We also acknowledge several limitations of our study. First, we did not know whether body weight changes were intentional or unintentional. Intentional weight loss in obese persons is associated with lower mortality. We cannot exclude that our results may be partly explained by residual confounding from pathological weight loss. In our study, all patients with prior or incident cancer were excluded. Moreover, sensitivity analysis excluding subjects with outcomes occurring in the first year of follow-up revealed similar results. Second, it is difficult to separate the effects of glycemic control, treatment, and weight change. Insulin is likely to be associated with poor glycemic control and weight loss. Insulin treatment tended to improve glycemia with weight gain. However, our results were unchanged after adjustment for use of insulin. Our study also limited the lack of data on diabetes treatments except insulin. Third, selection of study subjects who have received at least 2 health examinations might be a source of selection bias because men and employee subscribers were more likely to participate in the regular health check-up. Fourth, this was an observational study and therefore the association found between weight changes and end points may not be causal. Lastly, we did not know the causes of death: studies on causes of death according to weight change are required.
Our study investigated the effect of weight change on the risk of mortality and CVD among patients with new-onset DM and suggested that weight changes ≥ 10% are generally detrimental than a stable weight. Although weight loss has been recommended for obese patients with type 2 DM, weight change might be detrimental especially in elderly persons . Rather than weight loss, clinical interventions should target healthy lifestyle behaviors, particularly physical activity in obese adults. A study conducted in subjects with coronary heart disease showed that sustained physical activity, not weight loss, was associated with improved survival . Recognizing the characteristics that discern survivors from non-survivors should be helpful to guide clinicians and public health practitioners in detecting at-risk individuals for early prevention . We found that regardless of weight changes, there were a significantly higher proportion of participants performing regular exercise among the survivors.
National Health Insurance System
fasting blood glucose
body mass index
International Classification of Diseases
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MKK, KDH, and HSK designed the study. KDH performed a statistical analysis. HSK takes full responsibility for the accuracy of the data presented and analysed in this Article. MKK wrote the manuscript and ESK, ESK, MKL, and GEN edited the manuscript and contributed to discussion. All authors read and approved the final manuscript.
The authors declare that they have no competing interests.
Availability of data and materials
The datasets used and/or analyzed in the current study are available from the corresponding author upon reasonable request.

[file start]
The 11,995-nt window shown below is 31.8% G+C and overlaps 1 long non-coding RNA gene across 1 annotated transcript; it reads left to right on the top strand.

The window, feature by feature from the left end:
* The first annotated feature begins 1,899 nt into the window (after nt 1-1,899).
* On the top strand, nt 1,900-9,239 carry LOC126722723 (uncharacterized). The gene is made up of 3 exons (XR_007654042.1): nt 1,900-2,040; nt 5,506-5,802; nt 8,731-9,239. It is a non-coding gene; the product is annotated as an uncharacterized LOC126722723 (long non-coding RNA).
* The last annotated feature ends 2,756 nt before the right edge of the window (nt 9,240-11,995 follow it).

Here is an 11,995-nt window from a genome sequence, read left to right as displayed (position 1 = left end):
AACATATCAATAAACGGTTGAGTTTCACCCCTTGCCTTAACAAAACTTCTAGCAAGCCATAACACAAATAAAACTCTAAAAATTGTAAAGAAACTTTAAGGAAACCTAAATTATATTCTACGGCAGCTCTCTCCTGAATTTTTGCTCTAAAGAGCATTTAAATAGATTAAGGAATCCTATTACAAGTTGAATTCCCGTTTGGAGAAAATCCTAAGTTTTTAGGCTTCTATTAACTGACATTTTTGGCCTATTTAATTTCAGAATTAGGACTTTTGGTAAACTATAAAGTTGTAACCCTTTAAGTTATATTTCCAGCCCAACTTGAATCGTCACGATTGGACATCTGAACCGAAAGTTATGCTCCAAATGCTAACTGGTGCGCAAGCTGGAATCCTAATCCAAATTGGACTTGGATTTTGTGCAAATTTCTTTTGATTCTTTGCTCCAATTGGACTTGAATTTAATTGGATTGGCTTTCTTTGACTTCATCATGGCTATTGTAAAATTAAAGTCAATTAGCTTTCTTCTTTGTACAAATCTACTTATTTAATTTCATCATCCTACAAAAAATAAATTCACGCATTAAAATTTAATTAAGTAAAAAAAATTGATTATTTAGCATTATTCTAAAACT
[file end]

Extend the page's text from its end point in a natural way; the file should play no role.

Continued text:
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Ethics approval and consent to participate
This study was approved by the Institutional Review Board of The Catholic University of Korea (No. SC18ZES10009). Anonymous and deidentified information was used for analysis and, therefore, informed consent was not obtained.
This research was supported by Basic Science Research Program through the National Research Foundation of Korea (NRF) funded by the Ministry of Education (2018R1D1A1B07049079). The funders of the study had no role in study design, data collection, data analysis, data interpretation, or writing of the report.
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Proportion of weight-change categories according to the body mass index (BMI) at diagnosis of diabetes mellitus. Figure S1. Kaplan-Meier estimates of cumulative incidence of all-cause mortality, myocardial infarction and stroke by the weight-changes for 2 years after diagnosis of diabetes mellitus. Table S2. Hazard ratios and 95% confidence intervals of Myocardial infarction and stroke by the weight-changes for 2 years after diagnosis of diabetes mellitus: analysis using sub-distribution hazards model, and mortality was considered as a competing risk. Figure S2. Association between weight change and the hazard ratios (HRs) (log scale) for myocardial infarction, stroke and all-cause mortality using restricted cubic splines. Restricted cubic spline curves were used to allow nonlinearity between weight change and outcomes. The X-axis represents body weight changes in %, while the Y-axis the risk of MI, stroke, and all-cause mortality. Shaded regions show 95% confidence limits. Table S3. Hazard ratios and 95% confidence intervals of Myocardial infarction, stroke and all-cause mortality according to baseline body mass index (BMI). Table S4. Hazard ratios and 95% confidence intervals of Myocardial infarction and stroke by the weight-changes for 2 years after diagnosis of diabetes mellitus: Sensitivity analysis adjusted with data at diagnosis of DM instead of baseline data. Table S5. Baseline characteristics that discern survivors from non-survivors in the different weight change groups.
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Kim, M.K., Han, K., Koh, E.S. et al. Weight change and mortality and cardiovascular outcomes in patients with new-onset diabetes mellitus: a nationwide cohort study. Cardiovasc Diabetol 18, 36 (2019). https://doi.org/10.1186/s12933-019-0838-9